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Publication numberUS6294786 B1
Publication typeGrant
Application numberUS 09/200,392
Publication dateSep 25, 2001
Filing dateNov 24, 1998
Priority dateNov 24, 1998
Fee statusLapsed
Also published asCA2290079A1, CA2290079C, CN1144027C, CN1259655A
Publication number09200392, 200392, US 6294786 B1, US 6294786B1, US-B1-6294786, US6294786 B1, US6294786B1
InventorsMartin E. Marcichow, Steven R. Oliver
Original AssigneeSloan Valve Company
Export CitationBiBTeX, EndNote, RefMan
External Links: USPTO, USPTO Assignment, Espacenet
Electronic faucet sensor assembly
US 6294786 B1
Abstract
An electronic faucet sensor assembly includes a base having a pair of openings facing in a generally downward direction when the assembly is mounted in an electronically operated faucet. There is an infrared transmitter positioned in one of the openings and an infrared receiver positioned in the other opening. There is a lens mounted to the base and covering the transmitter and a second lens mounted to the base and covering the receiver. Electrical lead wires are attached to the transmitter and to the receiver and the lead wires extend through a channel located in the base. There is a strain relief at one end of the channel and there is a rib to isolate the leads extending between the strain relief and the transmitter and receiver so as to prevent electrical contact therebetween. The channel is filled with a potting compound to provide a watertight environment for the electrical components.
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Claims(8)
The embodiments of the invention in which an exclusive property or privilege is claimed are defined as follows:
1. An electronic faucet sensor assembly for use in an electronically operated faucet, and separate from a faucet waterway, said assembly including a base, a pair of spaced openings in said base facing in a generally downward direction when the assembly is mounted in an electronically operated faucet, an infrared transmitter positioned at one of said openings and an infrared receiver positioned at the other of said openings, a lens mounted to said base and covering said one opening and the associated transmitter, a separate lens mounted to said base and covering said other opening and the associated receiver, electrical lead wires attached to said transmitter and to said receiver, said base having a strain relief for said lead wires, and means on said base located between said strain relief and said transmitter and receiver for isolating said lead wires from each other.
2. The assembly of claim 1 including a seal element surrounding the transmitter and receiver, respectively, and located inside of the lenses.
3. The assembly of claim 1 wherein said base includes a channel connecting said transmitter and receiver openings and said strain relief, the means on said base for isolating said lead wires includes a rib in said channel.
4. The assembly of claim 3 wherein said base includes spaced upstanding generally parallel side walls forming said channel, said rib being generally centrally located within said channel, with at least one of said lead wires being positioned between one base wall and said rib, and at least some of said lead wires being positioned between the other base wall and said rib.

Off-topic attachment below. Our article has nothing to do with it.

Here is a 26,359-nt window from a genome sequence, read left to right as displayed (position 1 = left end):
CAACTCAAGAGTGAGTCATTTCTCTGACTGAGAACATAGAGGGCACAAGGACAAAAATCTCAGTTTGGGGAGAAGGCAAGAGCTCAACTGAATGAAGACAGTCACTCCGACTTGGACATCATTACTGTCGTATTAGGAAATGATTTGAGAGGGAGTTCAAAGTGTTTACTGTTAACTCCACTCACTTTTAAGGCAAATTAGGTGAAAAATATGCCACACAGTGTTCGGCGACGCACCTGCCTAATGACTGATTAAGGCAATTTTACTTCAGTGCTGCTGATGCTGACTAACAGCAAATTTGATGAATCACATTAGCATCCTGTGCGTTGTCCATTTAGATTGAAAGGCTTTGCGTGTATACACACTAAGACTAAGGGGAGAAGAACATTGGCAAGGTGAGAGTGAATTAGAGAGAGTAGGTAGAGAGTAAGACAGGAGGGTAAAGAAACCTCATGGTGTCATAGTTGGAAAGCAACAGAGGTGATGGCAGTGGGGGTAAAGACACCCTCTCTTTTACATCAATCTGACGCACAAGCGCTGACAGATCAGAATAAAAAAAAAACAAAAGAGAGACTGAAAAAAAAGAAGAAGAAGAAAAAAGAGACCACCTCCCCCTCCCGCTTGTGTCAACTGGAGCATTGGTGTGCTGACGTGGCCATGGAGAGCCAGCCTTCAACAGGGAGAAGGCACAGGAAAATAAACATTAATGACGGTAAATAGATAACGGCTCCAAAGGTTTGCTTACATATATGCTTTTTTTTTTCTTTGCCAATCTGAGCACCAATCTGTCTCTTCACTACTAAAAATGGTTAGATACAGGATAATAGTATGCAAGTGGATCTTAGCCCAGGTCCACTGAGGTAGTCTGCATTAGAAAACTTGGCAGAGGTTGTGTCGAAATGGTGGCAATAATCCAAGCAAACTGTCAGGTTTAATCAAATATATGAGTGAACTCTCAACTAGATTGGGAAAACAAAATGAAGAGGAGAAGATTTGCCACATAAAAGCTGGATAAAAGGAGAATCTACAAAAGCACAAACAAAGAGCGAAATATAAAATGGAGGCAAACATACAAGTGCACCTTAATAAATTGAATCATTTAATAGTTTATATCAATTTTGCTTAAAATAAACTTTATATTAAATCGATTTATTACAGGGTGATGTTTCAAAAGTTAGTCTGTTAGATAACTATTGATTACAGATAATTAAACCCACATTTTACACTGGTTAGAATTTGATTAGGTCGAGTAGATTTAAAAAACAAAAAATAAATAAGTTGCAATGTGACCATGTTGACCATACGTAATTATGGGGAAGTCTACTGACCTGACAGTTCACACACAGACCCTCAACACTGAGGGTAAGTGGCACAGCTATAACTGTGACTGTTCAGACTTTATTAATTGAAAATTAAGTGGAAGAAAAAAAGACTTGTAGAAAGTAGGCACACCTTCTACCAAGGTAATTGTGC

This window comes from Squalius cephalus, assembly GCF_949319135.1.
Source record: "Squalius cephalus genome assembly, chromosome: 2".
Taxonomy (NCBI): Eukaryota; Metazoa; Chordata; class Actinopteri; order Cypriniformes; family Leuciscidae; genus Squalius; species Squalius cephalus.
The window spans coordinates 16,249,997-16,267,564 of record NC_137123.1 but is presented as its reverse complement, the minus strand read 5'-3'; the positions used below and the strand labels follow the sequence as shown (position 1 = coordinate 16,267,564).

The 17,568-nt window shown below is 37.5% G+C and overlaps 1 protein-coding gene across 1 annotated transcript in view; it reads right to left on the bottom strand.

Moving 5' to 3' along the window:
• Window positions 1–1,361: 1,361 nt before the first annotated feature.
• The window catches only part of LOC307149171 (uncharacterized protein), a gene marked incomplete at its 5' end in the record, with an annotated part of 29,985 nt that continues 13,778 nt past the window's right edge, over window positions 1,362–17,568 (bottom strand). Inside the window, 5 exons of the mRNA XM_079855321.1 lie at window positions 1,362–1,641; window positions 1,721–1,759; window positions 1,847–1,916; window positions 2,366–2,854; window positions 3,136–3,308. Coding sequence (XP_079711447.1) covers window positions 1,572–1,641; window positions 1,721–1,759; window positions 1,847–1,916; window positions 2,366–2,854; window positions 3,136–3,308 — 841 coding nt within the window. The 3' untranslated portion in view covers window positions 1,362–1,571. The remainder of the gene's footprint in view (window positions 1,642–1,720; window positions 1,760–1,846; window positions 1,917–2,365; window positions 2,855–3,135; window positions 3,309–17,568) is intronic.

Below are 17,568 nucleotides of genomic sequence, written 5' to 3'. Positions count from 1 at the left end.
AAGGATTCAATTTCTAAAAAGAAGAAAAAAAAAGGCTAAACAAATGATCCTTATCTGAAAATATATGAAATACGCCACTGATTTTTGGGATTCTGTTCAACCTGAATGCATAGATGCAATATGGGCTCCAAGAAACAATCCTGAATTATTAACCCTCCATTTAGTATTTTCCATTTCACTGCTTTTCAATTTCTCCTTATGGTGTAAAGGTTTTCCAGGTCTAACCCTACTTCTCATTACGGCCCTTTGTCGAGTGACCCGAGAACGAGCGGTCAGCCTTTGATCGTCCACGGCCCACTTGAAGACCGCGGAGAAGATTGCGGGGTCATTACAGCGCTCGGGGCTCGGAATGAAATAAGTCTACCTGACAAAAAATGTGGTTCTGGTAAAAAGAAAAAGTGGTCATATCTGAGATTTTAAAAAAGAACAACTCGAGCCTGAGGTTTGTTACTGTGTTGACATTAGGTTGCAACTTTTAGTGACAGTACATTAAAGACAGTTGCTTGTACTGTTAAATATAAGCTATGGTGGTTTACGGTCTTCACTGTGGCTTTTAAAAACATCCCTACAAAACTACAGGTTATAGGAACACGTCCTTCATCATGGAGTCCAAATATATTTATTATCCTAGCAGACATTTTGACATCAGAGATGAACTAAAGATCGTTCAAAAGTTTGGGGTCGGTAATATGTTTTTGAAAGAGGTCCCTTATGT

5. The assembly of claim 4 further including a potting compound located between said base walls, covering said rib and the lead wires positioned within said channel to provide a moisture proof environment for the connection of said lead wires to said infrared transmitter and receiver.
6. The assembly of claim 4 wherein said base includes an end wall at opposite ends of said channel, said base further including a bottom, joining said side walls and end walls, said openings being formed in said bottom, with said openings permitting the flow of a potting compound to the area directly adjacent the transmitter and receiver.
7. The assembly of claim 6 wherein one of said end walls includes an opening forming a part of said strain relief.
8. The assembly of claim 3 wherein said strain relief includes a boss located at one end of said base, and an upstanding end wall directly adjacent said boss, said lead wires passing through said boss and over said upstanding wall and into said channel.
Description
THE FIELD OF THE INVENTION

The present invention relates to a sensor assembly for an electronically operated faucet and more specifically to such a sensor assembly which provides a watertight environment for the light emitting diodes used in the sensor assembly. The invention further provides a strain relief for the lead wires for the LEDs as well as eliminating the need for a printed circuit board. In general, the various components of the sensor assembly provide a simply constructed, reliable device which is completely watertight in an environment in which there is both water flow and stray moisture.

The sensor assembly has a body, with side walls and end walls, with one of the end walls functioning in cooperation with a boss to provide a strain relief for the lead wires. The walls define a channel. There are openings in the body for the transmitter and receiver LEDs, with the wires for the transmitter and receiver being located in the channel between the side walls of the body. A longitudinally extending rib in the body separates the lead wires to prevent shorts and the entire area of the channel will be filled with a suitable potting compound, such as epoxy, to completely imbed the leads and their connection to the LEDs in a watertight compound, thus forming a waterproof sensor assembly.